How is REDD+ doing in Africa?

By Kristi Foster and Daisy Ouya

Reducing Emissions from Deforestation and Forest Degradation (REDD) is a climate-change-mitigation mechanism that seeks to compensate—in hard currency—developing countries for sustainable development that reduces CO2 emissions. REDD+ means REDD in addition to applying conservation, sustainable management of forests and enhancing forest carbon stocks. Done right, REDD+ can bring some attractive benefits to developing countries, including finances that can be applied to various areas of development.

According to Dr. Cheikh Mbow, however, poorly implemented REDD+ initiatives could negatively impact the livelihoods of the very communities it was designed to benefit, particularly rural people who depend on forest resources. Mbow is a senior climate change scientist with the World Agroforestry Centre (ICRAF) and lead author of the recent new report titled ‘Challenges and Prospects for REDD+ in Africa: Desk Review Of REDD+ Implementation in Africa.” The report sought to synthesize the ever-growing number of REDD+ activities under implementation in Africa, including the actors, objectives, means of execution, and outcomes.

“Within the African context, a range of deforestation pressures, financial resources, technical capacity and a diverse array of interest groups present challenges to REDD+ implementation,” he adds.

The report, published by Washington-DC-based International START Secretariat, is the result of a detailed review of projects in Africa to build a database of existing REDD initiatives and their status of implementation. It takes a close look at the current state of forests in Africa; strategies for REDD implementation; political, institutional, technical, social and economic barriers to implementation; performance monitoring/reporting metrics being developed; and future prospects for REDD+ on the continent.

According to Mbow and co-authors, measures for climate change mitigation such as REDD+ need to look beyond forest boundaries. They must recognize the trade-offs between the interests of land occupiers, governments and large commercial players and seek a balance between efforts to avoid deforestation and ensure food security on a continent where over 60% of the populace depends on agriculture.

In Africa, REDD+ goals frequently suffer at the hands of other development aims, with the agriculture, mining, energy and forestry sectors all driving deforestation. In Ghana, for example, the promise of greater foreign income from high-yield sun cocoa and the expansion of mineral extraction into forest reserves both contribute to deforestation.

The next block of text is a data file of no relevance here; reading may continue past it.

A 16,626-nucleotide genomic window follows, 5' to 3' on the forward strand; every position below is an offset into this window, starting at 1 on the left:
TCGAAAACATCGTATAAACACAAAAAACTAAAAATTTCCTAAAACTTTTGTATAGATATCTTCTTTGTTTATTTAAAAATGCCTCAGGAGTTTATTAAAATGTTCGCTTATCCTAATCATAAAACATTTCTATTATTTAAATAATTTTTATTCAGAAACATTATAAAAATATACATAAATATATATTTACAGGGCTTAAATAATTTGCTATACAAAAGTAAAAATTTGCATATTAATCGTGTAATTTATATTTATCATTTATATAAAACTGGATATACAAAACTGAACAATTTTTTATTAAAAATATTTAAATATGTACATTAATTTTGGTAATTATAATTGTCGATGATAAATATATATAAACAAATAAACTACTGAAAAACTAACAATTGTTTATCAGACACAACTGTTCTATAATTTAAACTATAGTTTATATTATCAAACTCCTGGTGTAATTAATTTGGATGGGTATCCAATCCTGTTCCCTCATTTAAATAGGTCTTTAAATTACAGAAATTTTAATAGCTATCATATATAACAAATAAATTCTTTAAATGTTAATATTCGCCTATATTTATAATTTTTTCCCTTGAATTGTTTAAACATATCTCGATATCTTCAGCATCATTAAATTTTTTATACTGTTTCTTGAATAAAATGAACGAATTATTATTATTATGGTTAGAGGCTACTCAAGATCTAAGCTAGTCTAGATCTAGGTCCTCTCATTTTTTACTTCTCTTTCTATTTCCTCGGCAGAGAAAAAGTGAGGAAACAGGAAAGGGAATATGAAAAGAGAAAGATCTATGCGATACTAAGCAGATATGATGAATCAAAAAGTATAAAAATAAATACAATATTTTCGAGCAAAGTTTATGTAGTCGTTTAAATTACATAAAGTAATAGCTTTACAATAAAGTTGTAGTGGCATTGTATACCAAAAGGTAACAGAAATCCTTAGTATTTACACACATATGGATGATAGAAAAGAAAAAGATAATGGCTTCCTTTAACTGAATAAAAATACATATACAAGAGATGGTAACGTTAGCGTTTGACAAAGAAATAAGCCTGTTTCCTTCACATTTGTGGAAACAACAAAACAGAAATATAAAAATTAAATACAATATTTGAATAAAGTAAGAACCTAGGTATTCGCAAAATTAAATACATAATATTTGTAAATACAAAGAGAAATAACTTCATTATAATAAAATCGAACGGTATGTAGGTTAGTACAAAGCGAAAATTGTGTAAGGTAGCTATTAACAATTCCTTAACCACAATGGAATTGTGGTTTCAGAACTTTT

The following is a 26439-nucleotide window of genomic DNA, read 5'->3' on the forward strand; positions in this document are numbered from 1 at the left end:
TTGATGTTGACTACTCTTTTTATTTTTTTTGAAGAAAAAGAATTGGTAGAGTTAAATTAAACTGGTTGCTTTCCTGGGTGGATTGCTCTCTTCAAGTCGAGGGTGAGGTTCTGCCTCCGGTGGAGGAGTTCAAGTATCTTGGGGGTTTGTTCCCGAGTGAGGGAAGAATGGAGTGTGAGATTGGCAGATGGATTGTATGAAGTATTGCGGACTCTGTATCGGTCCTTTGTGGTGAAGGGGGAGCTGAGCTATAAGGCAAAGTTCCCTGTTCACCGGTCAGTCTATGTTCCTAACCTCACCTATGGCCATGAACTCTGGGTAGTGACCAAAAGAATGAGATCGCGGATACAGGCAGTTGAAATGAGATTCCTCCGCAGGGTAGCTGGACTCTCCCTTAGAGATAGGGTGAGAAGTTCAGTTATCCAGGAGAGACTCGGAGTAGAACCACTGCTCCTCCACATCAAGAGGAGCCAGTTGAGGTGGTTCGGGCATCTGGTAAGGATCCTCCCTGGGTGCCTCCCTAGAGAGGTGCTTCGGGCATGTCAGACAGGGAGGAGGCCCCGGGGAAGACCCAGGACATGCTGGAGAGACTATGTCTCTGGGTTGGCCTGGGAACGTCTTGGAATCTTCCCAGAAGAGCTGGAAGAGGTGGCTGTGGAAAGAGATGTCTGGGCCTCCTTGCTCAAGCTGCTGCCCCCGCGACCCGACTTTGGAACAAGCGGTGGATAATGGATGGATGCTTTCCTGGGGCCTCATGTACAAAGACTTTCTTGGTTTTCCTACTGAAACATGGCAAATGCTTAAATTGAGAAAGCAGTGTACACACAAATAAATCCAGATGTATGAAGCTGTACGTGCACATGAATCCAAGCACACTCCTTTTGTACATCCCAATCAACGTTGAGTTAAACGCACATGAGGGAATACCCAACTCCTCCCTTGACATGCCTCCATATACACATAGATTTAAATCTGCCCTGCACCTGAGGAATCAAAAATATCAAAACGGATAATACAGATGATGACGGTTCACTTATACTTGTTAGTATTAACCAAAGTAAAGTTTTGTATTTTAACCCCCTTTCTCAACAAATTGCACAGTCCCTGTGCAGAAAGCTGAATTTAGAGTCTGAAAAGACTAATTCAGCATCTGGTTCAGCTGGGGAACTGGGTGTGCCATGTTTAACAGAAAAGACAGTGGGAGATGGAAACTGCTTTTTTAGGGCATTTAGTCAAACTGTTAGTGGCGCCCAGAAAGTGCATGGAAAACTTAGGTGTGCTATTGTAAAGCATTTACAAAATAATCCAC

“Dense forests are giving way to international industrial demand”, states the report. “In recent years, about 70 million hectares in middle and low-income African countries have been grabbed in unsustainable land deals by international investors, resulting in widespread deforestation and loss of benefits for the poor,” says START Director Dr. Hassan Virji.

At the local level, the promotion of forest protection to meet REDD+ targets must compete with the realities of poverty in rural communities, where people rely on activities such as shifting cultivation and resource extraction to survive. Often, REDD+ initiatives simply lead to “leakage”, or the displacement of deforestation to other locations, including non-forest ecosystems, some of which are rich in biodiversity.

One reason for this is that rural people living in poverty have to weigh carbon prices against the opportunity costs associated with avoiding deforestation, e.g. forfeiting resource extraction that supports their livelihoods. If sufficient incentives are not provided to maintain forest cover, poor communities revert to more urgent livelihood concerns, such as collecting firewood or clearing forests for farming, to the detriment of REDD+ goals.

This finding underlines the need to address funding as a barrier to REDD+.

“There is a critical gap between the fundamental aims of REDD+ as elaborated in the international dialogue, and the realities on the ground,” state the authors.

For example, REDD+ recommendations are guided by Western concepts of property rights, a far cry from the land tenure situation in many countries in Africa, where the boundaries are not so clear; it is not unusual for land to be assigned to individuals, communities and the state at the same time. Because carbon payments are typically made to the individuals with secure land tenure, tenure reforms will be necessary for REDD+ incentives to succeed and reach their intended beneficiaries.

According to Mbow and co-authors, REDD+ currently plays host to a wide range of parallel activities, spanning multilateral and bilateral initiatives to NGO and independent projects.

While the dense forests of the Congo Basin have rightfully attracted much international interest for REDD+ projects to date, Mbow and co-authors argue that it is equally important to pay attention to deforestation in other wooded lands, and especially Africa’s savannas where pastoralism, agriculture and human pressures are leading to high deforestation rates. Also important are countries with comparatively low forest cover, such as Nigeria, Tanzania and Zimbabwe; the authors say their high deforestation rates could qualify them for REDD+ initiatives and financing in the future.

Download the full report:

Challenges and Prospects for REDD+ in Africa: Desk Review Of REDD+ Implementation in Africa. GLP Report No. 3. GLP-IPO, Copenhagen. by Cheikh Mbow, David Skole, Moussa Dieng, Christopher Justice, Dominick Kwesha, Landing Mane, Mohamed El Gamri, Vincent Von Vordzogbe, Hassan Virji, 2012.


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